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Ask Yourself Three Questions Before Technology Adoption

Ask Yourself Three Questions Before Technology Adoption

10 Apr 2024 Author: John Weber Read time: 3 min

As a contractor, you may wonder how to choose the best technology for you but not know exactly where to start. Let me say this: your first step should be finding the right partner to review your business needs and budget. Consider these questions to make a smart investment.

What is my biggest pain point?

While this may be hard to identify because so many solutions promise a "one-size-fits-all" approach, success will depend on your ability to drill down to specifics. Think about these pain points and their solutions.

Accuracy: When material and labor costs have increased, you probably are more focused on doing the job once and ensuring accurate results. Contractors worried about their team’s ability to produce correct results consistently should look at machine control technology for specific machines, like John Deere's SmartGrade, which helps to protect operators from overdigging.

Productivity: The demand for skilled labor continues to rise despite the 5% increase in operators from last year, as reported by the Building Foundation. A smaller labor pool may mean you must make tough decisions about raising the salary cap to attract an experienced operator and eliminate learning curves. A skilled operator would be able to help navigate unplanned downtime and understand who to call when they need to get the machine up and running. While a more experienced operator may require contractors to pay higher wages, the operator’s familiarity with machines will keep projects on schedule. Suppose you’re willing to sacrifice a few production hours to help a less experienced operator learn the ropes. In that case, you may need to look for other tools to monitor productivity, like fleet management software (FMS), to understand where one operator may require assistance.

How much can you invest?

Whether time, money or effort, becoming comfortable with technology will require a certain level of investment, and that’s where an equipment partner can help. Especially with today’s material and labor costs, a trusted expert familiar with original equipment manufacturers' technology can help you understand the investment required to onboard technology solutions catered to your needs.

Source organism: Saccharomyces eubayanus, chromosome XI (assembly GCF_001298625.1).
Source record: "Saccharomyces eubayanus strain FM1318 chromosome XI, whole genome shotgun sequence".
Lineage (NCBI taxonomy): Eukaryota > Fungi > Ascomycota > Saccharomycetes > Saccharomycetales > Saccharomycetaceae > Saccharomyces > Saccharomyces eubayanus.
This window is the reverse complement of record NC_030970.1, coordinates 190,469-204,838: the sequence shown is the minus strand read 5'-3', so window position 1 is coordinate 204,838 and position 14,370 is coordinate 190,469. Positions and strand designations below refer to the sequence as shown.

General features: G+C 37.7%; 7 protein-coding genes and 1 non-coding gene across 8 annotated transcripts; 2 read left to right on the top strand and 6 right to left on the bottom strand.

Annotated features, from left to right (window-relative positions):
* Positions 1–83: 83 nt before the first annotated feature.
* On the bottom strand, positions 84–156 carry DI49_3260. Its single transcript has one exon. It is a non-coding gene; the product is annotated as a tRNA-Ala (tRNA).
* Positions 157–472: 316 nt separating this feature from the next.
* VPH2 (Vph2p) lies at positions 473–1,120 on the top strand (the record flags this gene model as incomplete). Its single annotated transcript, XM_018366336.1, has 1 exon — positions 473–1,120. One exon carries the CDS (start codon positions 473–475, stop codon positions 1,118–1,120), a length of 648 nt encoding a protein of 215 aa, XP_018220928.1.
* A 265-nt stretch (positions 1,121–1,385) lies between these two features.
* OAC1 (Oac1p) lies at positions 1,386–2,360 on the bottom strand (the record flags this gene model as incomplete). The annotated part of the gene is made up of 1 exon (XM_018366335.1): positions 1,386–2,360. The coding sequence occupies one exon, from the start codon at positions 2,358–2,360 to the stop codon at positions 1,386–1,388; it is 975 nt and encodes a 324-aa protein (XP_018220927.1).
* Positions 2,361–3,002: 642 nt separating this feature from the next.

One Midwest contractor, Mack Lipka, wanted to adopt technology to improve productivity, but as an owner-operator in his first year of business, he wasn't comfortable making a large purchase. Stephen Roach, an account manager at RDO, suggested the MC-Mobile system. This mobile mapping solution, designed for efficient data collection in surveying and mapping, uses a Global Navigation Satellite System (GNSS) technology or total station prism plus sensors to create a digital terrain map with proven accuracy. The MC Mobile system's satellite receivers and sensors are mounted on a machine to capture geospatial data and send it to a tablet. MC Mobile system's wide range of applications to improve consistency and communication among subcontractors and its affordable price prove a winning strategy.

How am I preparing for the future?

The writing is on the wall for the construction industry: digital twins of a job site are the way of the near future, where project managers can monitor the machine's progress and see issues before they happen. A digital twin is a digital representation of a real-world object. Some contractors use John Deere Operations Center™, an FMS with various applications, to make more informed decisions.

Technology can help you get more done quickly and decrease costs. However, you’ll be set up for success if you have a clear picture of existing challenges and your future goals. Then, with a trusted partner, discuss answers to these questions and consider solutions to improve operations. Lean on the partners available and get the proper training and advice to integrate technology successfully.

John Weber

John Weber has worked in the construction equipment industry for more than seven years. As the General Manager of RDO Equipment Co. in Dayton and Sauk Rapids, Minnesota, he helps contractors build in rural and metropolitan areas.

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